The Room persistence library provides a database builder for creating database instances. Each Android app should only have one room database instance, so it is best to implement defensive code within the class to prevent more than one instance from being created.

 

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An example Room Database implementation for use with the example customer table is outlined in the following code listing:

import android.content.Context
import androidx.room.Database
import androidx.room.Room
import androidx.room.RoomDatabase
 
@Database(entities = [(Customer::class)], version = 1)
abstract class CustomerRoomDatabase: RoomDatabase() {
 
abstract fun customerDao(): CustomerDao
 
    companion object {
 
        private var INSTANCE: CustomerRoomDatabase? = null
 
        fun getInstance(context: Context): CustomerRoomDatabase {
            synchronized(this) {
                var instance = INSTANCE
 
                if (instance == null) {
                    instance = Room.databaseBuilder(
                        context.applicationContext,
                        CustomerRoomDatabase::class.java,
                        "customer_database"
                    ).fallbackToDestructiveMigration()
                        .build()
 
                    INSTANCE = instance
                }
                return instance
            }
        }
    }
}

Important areas to note in the above example are the annotation above the class declaration declaring the entities with which the database is to work, the code to check that an instance of the class has not already been created, and the assignment of the name “customer_database” to the instance.

The Repository

The repository contains the code that makes calls to DAO methods to perform database operations. An example repository might be partially implemented as follows:

class CustomerRepository(private val customerDao: CustomerDao) {
 
    private val coroutineScope = CoroutineScope(Dispatchers.Main)
.
.
    fun insertCustomer(customer: Customer) {
        coroutineScope.launch(Dispatchers.IO) {
            customerDao.insertCustomer(customer)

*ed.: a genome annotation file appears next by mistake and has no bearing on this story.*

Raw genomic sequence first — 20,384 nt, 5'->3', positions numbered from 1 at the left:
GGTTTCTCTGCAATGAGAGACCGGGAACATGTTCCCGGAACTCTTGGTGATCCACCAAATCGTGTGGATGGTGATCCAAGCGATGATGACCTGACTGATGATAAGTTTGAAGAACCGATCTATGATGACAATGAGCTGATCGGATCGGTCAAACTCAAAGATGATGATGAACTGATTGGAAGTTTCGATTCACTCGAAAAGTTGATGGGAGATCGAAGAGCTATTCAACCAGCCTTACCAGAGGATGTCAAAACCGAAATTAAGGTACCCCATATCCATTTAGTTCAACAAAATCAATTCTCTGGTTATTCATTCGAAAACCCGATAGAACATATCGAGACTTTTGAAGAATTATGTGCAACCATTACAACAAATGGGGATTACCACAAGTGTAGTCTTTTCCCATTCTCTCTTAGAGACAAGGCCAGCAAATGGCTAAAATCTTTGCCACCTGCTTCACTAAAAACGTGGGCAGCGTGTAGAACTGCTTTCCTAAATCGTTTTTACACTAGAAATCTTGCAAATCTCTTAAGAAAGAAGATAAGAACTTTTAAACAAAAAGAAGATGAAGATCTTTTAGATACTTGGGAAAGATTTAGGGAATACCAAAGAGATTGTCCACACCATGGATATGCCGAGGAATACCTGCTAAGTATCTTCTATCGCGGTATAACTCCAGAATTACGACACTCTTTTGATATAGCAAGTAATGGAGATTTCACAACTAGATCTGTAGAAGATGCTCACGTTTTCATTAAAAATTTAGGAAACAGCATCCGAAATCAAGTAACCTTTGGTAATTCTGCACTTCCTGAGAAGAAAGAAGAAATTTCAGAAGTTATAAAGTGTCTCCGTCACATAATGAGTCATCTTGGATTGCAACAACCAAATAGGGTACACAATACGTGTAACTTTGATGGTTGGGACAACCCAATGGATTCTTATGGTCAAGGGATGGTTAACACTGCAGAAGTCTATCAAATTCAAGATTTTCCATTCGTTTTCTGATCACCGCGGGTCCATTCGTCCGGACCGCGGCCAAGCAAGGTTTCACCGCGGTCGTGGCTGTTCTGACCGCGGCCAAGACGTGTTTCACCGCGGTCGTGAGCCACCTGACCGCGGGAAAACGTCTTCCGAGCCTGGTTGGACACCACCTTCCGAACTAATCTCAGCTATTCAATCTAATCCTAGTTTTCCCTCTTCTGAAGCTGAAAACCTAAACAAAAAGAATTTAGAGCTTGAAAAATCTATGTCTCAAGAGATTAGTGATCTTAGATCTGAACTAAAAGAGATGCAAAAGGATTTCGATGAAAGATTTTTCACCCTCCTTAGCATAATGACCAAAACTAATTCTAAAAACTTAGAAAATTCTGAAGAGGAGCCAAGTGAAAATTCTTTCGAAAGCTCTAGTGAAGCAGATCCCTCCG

}
    }
 
    fun deleteCustomer(name: String) {
        coroutineScope.launch(Dispatchers.IO) {
            customerDao.deleteCustomer(name)
        }
    }
.
.
}

Once the repository has access to the DAO, it can make calls to the data access methods. The following code, for example, calls the getAllCustomers() DAO method:

val allCustomers: LiveData<List<Customer>>?
customerDao.getAllCustomers()

When calling DAO methods, it is important to note that unless the method returns a LiveData instance (which automatically runs queries on a separate thread), the operation cannot be performed on the app’s main thread. In fact, attempting to do so will cause the app to crash with the following diagnostic output:

 

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Cannot access database on the main thread since it may potentially lock the UI for a long period of time

Since some database transactions may take a longer time to complete, running the operations on a separate thread avoids the app appearing to lock up. As will be demonstrated in the chapter entitled “A Compose Room Database and Repository Tutorial”, this problem can be easily resolved by making use of coroutines.

With all of the classes declared, instances of the database, DAO and repository need to be created and initialized, the code for which might read as follows:

private val repository: CustomerRepository
val customerDb = CustomerRoomDatabase.getInstance(application)
val customerDao = customerDb.customerDao()
repository = CustomerRepository(customerDao)

In-Memory databases

The examples outlined in this chapter involved the use of an SQLite database that exists as a database file on the persistent storage of an Android device. This ensures that the data persists even after the app process is terminated.

The Room database persistence library also supports in-memory databases. These databases reside entirely in memory and are lost when the app terminates. The only change necessary to work with an in-memory database is to call the Room.inMemoryDatabaseBuilder() method of the Room Database class instead of Room. databaseBuilder(). The following code shows the difference between the method calls (note that the in-memory database does not require a database name):

// Create a file storage-based database
instance = Room.databaseBuilder(
                   context.applicationContext,
                   CustomerRoomDatabase::class.java,
                   "customer_database"
                ).fallbackToDestructiveMigration()
                .build()
 
// Create an in-memory database
instance = Room.inMemoryDatabaseBuilder(
                   context.applicationContext,
                   CustomerRoomDatabase::class.java,
                ).fallbackToDestructiveMigration()
                .build()

Database Inspector

Android Studio includes a Database Inspector tool window which allows the Room databases associated with running apps to be viewed, searched, and modified as shown in Figure 42-3:

 

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Figure 42-3

Use of the Database Inspector will be covered in the chapter entitled “A Compose Room Database and Repository Tutorial”.

Summary

The Android Room persistence library is bundled with the Android Architecture Components and acts as an abstract layer above the lower-level SQLite database. The library is designed to make it easier to work with databases while conforming to the Android architecture guidelines. This chapter has introduced the different elements that interact to build Room-based database storage into Android app projects including entities, repositories, data access objects, annotations, and Room Database instances.

With the basics of SQLite and the Room architecture component covered, the next step is to create an example app that puts this theory into practice.